• If you ask me a question I don't know, I'm not going to answer.
    • What Time Is It? You Mean Now?: Advice for Life from the Zennest Master of Them All, Simon and Schuster, 2003, ISBN 0743244532, p. 101

  • If you can't imitate him, don't copy him.
    • What Time Is It? You Mean Now?: Advice for Life from the Zennest Master of Them All, Simon and Schuster, 2003, ISBN 0743244532, p. 15

  • If you don't know where you're going, you might not get there.
    • When You Come to a Fork in the Road, Take It!: Inspiration and Wisdom from One of Baseball's Greatest Heroes, Hyperion, 2002, ISBN 0786867752, p. 53
    • Variant: You've got to be careful if you don't know where you're going because you might not get there.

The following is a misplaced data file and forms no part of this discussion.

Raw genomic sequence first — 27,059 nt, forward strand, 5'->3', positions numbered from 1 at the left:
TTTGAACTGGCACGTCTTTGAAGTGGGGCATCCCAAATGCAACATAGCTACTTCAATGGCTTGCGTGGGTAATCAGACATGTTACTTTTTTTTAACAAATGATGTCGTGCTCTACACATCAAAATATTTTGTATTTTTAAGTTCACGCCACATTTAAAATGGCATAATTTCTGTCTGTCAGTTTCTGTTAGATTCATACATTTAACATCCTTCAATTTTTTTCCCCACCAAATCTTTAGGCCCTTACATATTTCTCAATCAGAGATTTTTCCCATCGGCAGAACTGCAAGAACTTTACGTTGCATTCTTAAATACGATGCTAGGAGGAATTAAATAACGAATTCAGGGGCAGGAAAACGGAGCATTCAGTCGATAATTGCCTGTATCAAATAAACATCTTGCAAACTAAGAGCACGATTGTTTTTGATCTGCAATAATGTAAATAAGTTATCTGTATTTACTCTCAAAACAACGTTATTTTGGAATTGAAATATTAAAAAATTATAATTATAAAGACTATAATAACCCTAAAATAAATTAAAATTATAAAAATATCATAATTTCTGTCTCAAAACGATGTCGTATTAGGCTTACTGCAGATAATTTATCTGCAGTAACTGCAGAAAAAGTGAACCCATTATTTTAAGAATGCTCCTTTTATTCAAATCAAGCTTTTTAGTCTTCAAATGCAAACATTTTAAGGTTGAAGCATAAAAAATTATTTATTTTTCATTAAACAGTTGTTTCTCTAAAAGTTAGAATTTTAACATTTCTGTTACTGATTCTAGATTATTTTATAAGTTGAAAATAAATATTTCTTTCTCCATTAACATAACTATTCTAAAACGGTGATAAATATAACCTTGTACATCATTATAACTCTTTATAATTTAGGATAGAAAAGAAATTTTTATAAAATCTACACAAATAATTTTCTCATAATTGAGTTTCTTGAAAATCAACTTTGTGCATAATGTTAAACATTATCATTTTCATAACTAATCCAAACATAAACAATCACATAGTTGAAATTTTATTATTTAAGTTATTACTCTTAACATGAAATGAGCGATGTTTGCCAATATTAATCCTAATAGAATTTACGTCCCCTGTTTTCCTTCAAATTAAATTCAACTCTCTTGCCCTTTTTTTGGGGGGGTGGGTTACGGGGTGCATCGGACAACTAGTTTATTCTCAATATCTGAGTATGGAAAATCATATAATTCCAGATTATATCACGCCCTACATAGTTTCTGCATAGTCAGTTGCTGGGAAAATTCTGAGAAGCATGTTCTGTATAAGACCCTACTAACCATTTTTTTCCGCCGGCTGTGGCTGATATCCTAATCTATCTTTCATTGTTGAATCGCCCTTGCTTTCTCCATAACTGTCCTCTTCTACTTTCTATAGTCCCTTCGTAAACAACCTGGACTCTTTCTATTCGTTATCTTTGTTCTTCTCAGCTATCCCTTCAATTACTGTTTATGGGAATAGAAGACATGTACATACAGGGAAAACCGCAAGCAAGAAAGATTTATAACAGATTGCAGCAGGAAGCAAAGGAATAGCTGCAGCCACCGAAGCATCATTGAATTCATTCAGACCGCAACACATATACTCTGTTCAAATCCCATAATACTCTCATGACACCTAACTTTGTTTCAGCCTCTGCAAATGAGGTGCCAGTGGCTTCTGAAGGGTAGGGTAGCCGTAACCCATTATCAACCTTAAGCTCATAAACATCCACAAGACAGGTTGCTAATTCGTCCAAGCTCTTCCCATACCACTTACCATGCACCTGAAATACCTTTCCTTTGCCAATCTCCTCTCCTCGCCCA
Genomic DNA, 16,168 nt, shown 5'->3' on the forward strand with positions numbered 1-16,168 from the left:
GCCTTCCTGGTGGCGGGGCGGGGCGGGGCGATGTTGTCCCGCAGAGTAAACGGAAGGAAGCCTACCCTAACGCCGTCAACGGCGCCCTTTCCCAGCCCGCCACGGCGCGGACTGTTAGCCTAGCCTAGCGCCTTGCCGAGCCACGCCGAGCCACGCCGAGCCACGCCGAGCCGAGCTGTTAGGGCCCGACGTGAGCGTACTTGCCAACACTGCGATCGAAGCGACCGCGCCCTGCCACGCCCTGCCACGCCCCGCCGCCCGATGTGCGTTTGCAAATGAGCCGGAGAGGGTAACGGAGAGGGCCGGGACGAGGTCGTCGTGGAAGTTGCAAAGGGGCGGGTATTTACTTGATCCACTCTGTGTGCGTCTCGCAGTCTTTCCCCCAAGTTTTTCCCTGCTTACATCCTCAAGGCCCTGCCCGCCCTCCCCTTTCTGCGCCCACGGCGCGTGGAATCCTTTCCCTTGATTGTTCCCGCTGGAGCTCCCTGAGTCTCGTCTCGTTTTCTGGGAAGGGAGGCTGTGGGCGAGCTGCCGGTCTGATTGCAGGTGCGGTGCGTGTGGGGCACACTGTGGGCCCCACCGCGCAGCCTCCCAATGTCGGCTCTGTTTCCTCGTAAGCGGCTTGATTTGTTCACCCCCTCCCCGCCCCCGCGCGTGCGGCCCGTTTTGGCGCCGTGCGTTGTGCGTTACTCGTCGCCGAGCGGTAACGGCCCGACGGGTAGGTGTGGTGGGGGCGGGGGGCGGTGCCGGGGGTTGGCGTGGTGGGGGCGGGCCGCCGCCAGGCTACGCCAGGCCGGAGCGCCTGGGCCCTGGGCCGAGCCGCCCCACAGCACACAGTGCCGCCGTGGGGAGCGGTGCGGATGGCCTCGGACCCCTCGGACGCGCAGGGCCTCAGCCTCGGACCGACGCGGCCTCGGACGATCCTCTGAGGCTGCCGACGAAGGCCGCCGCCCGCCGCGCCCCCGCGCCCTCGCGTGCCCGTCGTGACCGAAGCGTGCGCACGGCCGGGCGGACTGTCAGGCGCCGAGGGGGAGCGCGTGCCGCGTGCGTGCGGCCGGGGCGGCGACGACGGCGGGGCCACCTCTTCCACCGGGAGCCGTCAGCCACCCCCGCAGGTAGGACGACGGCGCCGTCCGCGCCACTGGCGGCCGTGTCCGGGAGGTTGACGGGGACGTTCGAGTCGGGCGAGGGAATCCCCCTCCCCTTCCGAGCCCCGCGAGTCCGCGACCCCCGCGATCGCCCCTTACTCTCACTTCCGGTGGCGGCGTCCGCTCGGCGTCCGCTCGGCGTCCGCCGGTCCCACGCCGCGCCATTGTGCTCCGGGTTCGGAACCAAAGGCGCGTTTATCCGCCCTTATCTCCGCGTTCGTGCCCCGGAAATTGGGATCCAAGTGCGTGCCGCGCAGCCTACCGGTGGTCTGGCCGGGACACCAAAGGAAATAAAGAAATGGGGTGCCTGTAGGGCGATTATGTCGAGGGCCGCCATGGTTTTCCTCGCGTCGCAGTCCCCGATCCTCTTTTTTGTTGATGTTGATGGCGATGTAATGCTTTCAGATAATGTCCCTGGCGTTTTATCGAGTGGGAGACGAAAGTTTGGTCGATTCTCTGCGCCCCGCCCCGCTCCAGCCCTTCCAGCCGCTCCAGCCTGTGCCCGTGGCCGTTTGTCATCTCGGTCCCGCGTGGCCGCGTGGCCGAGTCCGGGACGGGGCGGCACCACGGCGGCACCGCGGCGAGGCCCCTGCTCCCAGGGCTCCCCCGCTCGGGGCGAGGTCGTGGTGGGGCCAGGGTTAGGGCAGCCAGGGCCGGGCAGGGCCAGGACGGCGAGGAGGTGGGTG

• What Time Is It? You Mean Now?: Advice for Life from the Zennest Master of Them All, Simon and Schuster, 2003, ISBN 0743244532, p. 39
    • Variant: If you don't know where you're going, you'll wind up somewhere else.

  • It gets late early out there.
    • What Time Is It? You Mean Now?: Advice for Life from the Zennest Master of Them All, Simon and Schuster, 2003, ISBN 0743244532, p. 27
    • Variant: It gets late awfully early around here.
    • Referring to the adverse sun conditions in left field at Yankee Stadium.

  • It's déjà vu all over again.
    • What Time Is It? You Mean Now?: Advice for Life from the Zennest Master of Them All, Simon and Schuster, 2003, ISBN 0743244532, p. 137
    • Variant: It's like déjà vu all over again.

  • It's so crowded, nobody goes there.